The journey of enterprises from mainframes and legacy systems to mobility and cloud computing has left a few causalities in its way.
Traditionally, the CIO’s office held the strings to budget allocations, technology decisions and IT solutions. And all these decisions were taken with a singular focus on skills available and cost of ownership. Everything revolved around the data center. But, that was the past..
Today, new project initiatives, ROI valuations, cost justifications have all undergone a makeover. Now, the customer is the epicenter around which analytics, cloud, mobility andsocial business revolves. IT has had to quickly mold itself to this new paradigm.
And the CIO’s role has changed from being the technology supremo to a role that clearly serves the lines of business. Keeping department projects and end users happy is no longer the only focus. The CIO has to work closely with business heads, be it the CMO looking for new market insights , the salesforce demanding ever increasing custom mobile apps or employees clamoring for BYOD support. This makes the CIO’s office as much a stakeholder in the company’s key performance indicators as any of the other lines of business.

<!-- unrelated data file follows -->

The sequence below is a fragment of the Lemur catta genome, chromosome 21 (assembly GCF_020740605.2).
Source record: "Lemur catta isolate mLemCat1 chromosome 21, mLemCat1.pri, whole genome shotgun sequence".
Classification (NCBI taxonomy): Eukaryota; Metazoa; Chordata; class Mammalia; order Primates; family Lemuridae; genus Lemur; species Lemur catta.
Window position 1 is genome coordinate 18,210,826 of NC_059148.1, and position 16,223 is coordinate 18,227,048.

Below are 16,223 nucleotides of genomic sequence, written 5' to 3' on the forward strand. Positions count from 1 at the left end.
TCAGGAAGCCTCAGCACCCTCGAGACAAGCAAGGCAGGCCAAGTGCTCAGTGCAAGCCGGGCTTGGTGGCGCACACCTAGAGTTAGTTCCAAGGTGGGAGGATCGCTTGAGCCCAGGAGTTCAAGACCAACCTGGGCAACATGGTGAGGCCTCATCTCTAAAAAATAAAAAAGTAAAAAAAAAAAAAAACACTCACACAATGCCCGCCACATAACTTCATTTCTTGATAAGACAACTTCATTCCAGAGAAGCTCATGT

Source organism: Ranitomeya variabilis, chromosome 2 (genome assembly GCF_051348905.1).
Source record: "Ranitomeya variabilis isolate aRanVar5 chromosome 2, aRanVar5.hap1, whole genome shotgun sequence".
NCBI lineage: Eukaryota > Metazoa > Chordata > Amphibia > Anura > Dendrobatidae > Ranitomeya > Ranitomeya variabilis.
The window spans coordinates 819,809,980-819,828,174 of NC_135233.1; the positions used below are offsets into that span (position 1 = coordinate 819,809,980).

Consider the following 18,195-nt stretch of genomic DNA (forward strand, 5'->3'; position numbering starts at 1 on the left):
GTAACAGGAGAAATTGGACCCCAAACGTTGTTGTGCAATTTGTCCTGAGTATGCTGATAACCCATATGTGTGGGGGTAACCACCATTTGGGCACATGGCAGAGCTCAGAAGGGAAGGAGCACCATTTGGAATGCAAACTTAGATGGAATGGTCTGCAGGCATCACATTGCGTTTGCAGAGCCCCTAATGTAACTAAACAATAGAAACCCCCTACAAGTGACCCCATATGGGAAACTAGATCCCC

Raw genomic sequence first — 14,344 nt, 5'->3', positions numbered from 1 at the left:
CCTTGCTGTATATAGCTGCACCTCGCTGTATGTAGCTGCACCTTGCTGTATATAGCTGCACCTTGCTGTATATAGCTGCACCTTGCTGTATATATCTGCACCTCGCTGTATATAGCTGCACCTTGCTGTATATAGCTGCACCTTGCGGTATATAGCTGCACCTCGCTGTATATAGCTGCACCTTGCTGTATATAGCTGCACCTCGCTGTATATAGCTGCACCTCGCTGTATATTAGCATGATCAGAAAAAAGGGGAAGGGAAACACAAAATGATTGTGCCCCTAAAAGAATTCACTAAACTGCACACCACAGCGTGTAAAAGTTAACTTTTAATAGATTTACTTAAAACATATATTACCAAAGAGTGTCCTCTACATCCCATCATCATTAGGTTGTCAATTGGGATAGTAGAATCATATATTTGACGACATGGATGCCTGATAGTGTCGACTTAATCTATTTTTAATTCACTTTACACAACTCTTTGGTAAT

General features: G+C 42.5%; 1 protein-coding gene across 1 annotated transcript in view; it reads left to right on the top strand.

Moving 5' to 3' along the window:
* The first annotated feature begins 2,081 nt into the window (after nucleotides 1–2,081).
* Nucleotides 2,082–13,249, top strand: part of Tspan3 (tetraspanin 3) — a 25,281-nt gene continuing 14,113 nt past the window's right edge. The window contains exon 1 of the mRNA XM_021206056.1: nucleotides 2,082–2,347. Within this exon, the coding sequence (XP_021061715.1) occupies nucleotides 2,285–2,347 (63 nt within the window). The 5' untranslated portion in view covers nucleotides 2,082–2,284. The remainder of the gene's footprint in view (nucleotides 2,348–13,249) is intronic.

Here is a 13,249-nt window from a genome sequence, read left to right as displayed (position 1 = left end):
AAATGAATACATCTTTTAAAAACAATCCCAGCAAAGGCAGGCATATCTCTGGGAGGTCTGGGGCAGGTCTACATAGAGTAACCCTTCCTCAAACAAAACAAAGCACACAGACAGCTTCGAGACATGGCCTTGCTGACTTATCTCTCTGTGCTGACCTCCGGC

This is the new avatar for the CIO – She is no longer bound by an internal IT team with limited technology skills. To help the business be future ready, meet rising customer expectations and gain a competititve edge, she has her pick of new tools, technologies, platforms and providers to support her in this new role.
And how will she perform in this role?
In this insightful article, Tom Kaneshige delves into the mind of the CIO. He characterizes the CIO as a Myers-Briggs personality type that is practical, realistic, decisive and focused on getting results in the most efficient way possible.
And that, right there, gives the CIO a headstart, in her new avatar !
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